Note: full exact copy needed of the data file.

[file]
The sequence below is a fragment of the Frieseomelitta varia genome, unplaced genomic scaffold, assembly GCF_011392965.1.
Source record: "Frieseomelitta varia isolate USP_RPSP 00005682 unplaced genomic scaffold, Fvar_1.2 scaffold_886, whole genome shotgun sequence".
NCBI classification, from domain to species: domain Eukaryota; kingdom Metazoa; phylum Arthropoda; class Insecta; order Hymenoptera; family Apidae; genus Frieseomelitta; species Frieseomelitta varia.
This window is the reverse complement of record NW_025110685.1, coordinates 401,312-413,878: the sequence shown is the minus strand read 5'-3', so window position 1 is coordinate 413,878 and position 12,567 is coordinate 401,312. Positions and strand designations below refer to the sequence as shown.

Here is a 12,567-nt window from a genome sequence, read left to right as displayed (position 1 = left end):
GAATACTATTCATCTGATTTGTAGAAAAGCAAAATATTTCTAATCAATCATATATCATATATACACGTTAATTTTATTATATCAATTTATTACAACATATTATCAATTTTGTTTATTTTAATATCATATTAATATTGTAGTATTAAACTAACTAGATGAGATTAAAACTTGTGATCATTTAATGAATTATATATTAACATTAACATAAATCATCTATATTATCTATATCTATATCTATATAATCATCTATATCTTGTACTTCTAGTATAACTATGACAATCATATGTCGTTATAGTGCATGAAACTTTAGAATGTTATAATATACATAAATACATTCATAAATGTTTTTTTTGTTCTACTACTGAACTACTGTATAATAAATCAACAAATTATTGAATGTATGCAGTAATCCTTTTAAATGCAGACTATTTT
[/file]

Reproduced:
The sequence below is a fragment of the Frieseomelitta varia genome, unplaced genomic scaffold, assembly GCF_011392965.1.
Source record: "Frieseomelitta varia isolate USP_RPSP 00005682 unplaced genomic scaffold, Fvar_1.2 scaffold_886, whole genome shotgun sequence".
NCBI classification, from domain to species: domain Eukaryota; kingdom Metazoa; phylum Arthropoda; class Insecta; order Hymenoptera; family Apidae; genus Frieseomelitta; species Frieseomelitta varia.
This window is the reverse complement of record NW_025110685.1, coordinates 401,312-413,878: the sequence shown is the minus strand read 5'-3', so window position 1 is coordinate 413,878 and position 12,567 is coordinate 401,312. Positions and strand designations below refer to the sequence as shown.

Here is a 12,567-nt window from a genome sequence, read left to right as displayed (position 1 = left end):
GAATACTATTCATCTGATTTGTAGAAAAGCAAAATATTTCTAATCAATCATATATCATATATACACGTTAATTTTATTATATCAATTTATTACAACATATTATCAATTTTGTTTATTTTAATATCATATTAATATTGTAGTATTAAACTAACTAGATGAGATTAAAACTTGTGATCATTTAATGAATTATATATTAACATTAACATAAATCATCTATATTATCTATATCTATATCTATATAATCATCTATATCTTGTACTTCTAGTATAACTATGACAATCATATGTCGTTATAGTGCATGAAACTTTAGAATGTTATAATATACATAAATACATTCATAAATGTTTTTTTTGTTCTACTACTGAACTACTGTATAATAAATCAACAAATTATTGAATGTATGCAGTAATCCTTTTAAATGCAGACTATTTT